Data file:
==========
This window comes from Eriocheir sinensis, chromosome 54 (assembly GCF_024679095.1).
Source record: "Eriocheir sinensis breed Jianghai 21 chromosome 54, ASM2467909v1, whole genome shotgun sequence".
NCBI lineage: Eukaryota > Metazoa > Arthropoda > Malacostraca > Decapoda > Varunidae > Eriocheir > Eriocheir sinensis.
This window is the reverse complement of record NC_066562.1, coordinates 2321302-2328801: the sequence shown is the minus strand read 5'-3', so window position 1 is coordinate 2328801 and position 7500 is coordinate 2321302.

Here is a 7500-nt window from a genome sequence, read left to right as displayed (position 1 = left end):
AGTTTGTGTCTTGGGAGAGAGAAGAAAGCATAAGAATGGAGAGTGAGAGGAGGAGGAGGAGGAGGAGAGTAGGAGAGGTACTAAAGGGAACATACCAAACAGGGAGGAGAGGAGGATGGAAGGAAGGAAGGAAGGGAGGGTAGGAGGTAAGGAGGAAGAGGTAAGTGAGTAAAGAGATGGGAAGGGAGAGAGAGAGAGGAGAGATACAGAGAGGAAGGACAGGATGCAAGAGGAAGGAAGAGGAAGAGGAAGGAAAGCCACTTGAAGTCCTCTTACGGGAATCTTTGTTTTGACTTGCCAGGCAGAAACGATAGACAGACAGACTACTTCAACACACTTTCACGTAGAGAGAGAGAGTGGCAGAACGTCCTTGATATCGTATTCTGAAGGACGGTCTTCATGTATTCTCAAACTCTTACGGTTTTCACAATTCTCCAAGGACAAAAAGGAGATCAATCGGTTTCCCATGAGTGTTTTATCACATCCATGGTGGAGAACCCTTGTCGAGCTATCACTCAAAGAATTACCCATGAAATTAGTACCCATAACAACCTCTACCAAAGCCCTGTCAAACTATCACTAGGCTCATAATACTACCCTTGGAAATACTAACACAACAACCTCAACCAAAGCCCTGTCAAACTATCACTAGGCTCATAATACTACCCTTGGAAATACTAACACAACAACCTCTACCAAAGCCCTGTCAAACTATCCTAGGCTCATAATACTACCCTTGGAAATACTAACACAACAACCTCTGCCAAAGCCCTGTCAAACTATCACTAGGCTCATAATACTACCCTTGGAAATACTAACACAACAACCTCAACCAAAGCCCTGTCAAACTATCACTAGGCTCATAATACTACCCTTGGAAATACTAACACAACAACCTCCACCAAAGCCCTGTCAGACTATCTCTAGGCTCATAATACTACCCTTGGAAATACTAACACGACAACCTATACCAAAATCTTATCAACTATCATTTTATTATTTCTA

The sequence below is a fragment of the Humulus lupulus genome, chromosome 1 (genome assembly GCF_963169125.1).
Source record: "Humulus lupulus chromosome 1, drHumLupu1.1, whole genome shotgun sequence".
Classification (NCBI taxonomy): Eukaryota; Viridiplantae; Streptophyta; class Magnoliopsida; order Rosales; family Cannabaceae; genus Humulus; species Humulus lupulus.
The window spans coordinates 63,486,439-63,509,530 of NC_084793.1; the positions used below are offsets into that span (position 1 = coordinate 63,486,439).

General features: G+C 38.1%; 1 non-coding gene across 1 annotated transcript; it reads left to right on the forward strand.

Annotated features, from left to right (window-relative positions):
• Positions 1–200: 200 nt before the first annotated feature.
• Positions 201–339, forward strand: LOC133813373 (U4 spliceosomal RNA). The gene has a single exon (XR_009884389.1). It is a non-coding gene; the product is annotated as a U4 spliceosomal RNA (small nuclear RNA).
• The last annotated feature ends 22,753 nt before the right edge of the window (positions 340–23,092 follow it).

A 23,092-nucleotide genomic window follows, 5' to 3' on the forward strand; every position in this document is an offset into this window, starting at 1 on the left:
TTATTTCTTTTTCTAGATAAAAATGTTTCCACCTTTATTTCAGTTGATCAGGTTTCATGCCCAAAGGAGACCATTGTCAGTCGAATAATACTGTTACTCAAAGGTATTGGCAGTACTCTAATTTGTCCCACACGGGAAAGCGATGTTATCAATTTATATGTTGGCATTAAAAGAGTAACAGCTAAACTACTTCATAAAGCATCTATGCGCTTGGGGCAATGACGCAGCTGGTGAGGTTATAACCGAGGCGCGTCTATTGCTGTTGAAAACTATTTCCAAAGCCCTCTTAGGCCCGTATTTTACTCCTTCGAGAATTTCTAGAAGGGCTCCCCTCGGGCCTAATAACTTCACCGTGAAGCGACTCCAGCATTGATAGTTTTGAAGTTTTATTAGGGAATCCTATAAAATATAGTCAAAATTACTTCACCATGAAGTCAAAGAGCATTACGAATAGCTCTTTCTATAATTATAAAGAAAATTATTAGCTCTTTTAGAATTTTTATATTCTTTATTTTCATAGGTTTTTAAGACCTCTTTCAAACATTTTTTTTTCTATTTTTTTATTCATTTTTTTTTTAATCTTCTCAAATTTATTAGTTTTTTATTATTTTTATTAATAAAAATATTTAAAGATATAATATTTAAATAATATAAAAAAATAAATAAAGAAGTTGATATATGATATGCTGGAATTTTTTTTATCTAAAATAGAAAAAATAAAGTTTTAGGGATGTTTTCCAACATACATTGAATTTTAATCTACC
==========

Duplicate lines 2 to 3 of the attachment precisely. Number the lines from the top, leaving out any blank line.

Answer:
Source record: "Eriocheir sinensis breed Jianghai 21 chromosome 54, ASM2467909v1, whole genome shotgun sequence".
NCBI lineage: Eukaryota > Metazoa > Arthropoda > Malacostraca > Decapoda > Varunidae > Eriocheir > Eriocheir sinensis.